An eye-catching Los Angeles hot dog stand designed in the 1940s to look like a giant wiener on a bun has found a home a decade after closing.
The Tail o' the Pup, which fed working people and Hollywood stars for 60 years, will be moved Thursday for permanent display at Valley Relics Museum, home to many pop culture items. The unique structure, which appeared in TV shows and movies and was named a Los Angeles cultural landmark, has been in a storage yard since its walk-up window shut for the final time in 2005.
Nicole Miller, whose husband Jay's family has owned the Pup since the 1970s, said they'd hoped to find a new location to serve its famous all-beef franks once again, but couldn't secure permits.
The family is glad the museum "is willing to take it, restore it, and put it on display,'' she told the Los Angeles Daily News.
The chicken wire and stucco dog measured 18 feet from nose to tail with a line of mustard running across its service window.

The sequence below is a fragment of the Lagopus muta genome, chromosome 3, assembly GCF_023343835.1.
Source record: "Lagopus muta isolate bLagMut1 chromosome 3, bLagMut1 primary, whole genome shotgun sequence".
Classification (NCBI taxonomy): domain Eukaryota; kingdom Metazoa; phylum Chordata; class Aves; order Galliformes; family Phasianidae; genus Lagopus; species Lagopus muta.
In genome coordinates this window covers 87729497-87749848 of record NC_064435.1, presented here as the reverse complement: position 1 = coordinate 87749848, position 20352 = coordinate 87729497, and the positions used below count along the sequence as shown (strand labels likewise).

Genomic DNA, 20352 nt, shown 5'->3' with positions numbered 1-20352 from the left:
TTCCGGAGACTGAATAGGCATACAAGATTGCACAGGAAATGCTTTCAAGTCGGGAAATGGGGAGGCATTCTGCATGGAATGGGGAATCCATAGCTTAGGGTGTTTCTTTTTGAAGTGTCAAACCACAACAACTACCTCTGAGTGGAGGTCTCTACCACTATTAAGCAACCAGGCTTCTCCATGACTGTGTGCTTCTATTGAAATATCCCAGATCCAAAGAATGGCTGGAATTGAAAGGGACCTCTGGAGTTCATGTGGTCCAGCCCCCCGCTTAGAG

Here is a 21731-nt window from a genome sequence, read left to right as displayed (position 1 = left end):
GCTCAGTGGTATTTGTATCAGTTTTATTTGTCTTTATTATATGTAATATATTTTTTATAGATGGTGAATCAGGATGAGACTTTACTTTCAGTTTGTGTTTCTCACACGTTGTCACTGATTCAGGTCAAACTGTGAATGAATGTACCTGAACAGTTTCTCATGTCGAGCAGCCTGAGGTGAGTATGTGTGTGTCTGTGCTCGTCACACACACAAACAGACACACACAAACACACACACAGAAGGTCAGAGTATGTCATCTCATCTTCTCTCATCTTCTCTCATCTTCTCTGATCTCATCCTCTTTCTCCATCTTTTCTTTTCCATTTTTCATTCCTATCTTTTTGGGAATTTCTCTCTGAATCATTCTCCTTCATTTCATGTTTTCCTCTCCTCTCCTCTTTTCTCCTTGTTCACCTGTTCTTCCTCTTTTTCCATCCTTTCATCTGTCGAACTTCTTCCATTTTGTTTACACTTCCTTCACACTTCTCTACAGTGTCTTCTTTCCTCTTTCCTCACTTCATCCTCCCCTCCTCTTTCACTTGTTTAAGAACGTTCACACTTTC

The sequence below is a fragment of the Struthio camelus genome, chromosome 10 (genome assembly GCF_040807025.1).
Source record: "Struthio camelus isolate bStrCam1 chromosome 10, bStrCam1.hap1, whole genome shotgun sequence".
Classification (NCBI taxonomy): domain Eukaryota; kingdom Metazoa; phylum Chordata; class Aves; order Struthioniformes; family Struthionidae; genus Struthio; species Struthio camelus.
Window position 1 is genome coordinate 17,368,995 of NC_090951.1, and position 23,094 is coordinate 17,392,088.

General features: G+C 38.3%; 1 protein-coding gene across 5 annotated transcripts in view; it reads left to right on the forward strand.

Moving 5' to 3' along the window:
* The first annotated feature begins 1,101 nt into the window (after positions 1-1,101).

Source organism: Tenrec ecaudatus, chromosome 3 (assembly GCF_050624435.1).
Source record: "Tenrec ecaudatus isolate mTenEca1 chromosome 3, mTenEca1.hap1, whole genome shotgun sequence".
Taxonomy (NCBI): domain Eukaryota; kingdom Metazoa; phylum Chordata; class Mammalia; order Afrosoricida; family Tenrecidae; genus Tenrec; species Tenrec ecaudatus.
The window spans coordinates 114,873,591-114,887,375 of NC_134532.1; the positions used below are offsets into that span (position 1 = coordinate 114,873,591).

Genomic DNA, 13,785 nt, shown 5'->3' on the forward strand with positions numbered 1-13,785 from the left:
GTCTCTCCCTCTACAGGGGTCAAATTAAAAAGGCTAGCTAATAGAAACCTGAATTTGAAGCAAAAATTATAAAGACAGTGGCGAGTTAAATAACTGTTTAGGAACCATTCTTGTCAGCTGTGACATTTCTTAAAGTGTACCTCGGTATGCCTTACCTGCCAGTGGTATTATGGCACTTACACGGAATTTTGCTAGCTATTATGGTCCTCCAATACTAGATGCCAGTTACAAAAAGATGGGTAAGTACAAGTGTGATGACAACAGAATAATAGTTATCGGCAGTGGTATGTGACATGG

Designed by architect Milton Black and opened in 1946, the Tail o' the Pup was built to catch the attention of passing motorists during an era when cars were king.
It's a rare surviving example of when giant doughnuts, chili bowls and coffee cups dotted Los Angeles curbs from the 1920s to after World War II, the newspaper said.
"The Tail o' the Pup was clearly among the best known of the `programmatic' buildings — buildings that often looked like products sold inside,'' said Cindy Olnick of the Los Angeles Conservancy, a preservation group. "The whole building, besides the sign, was an advertisement.''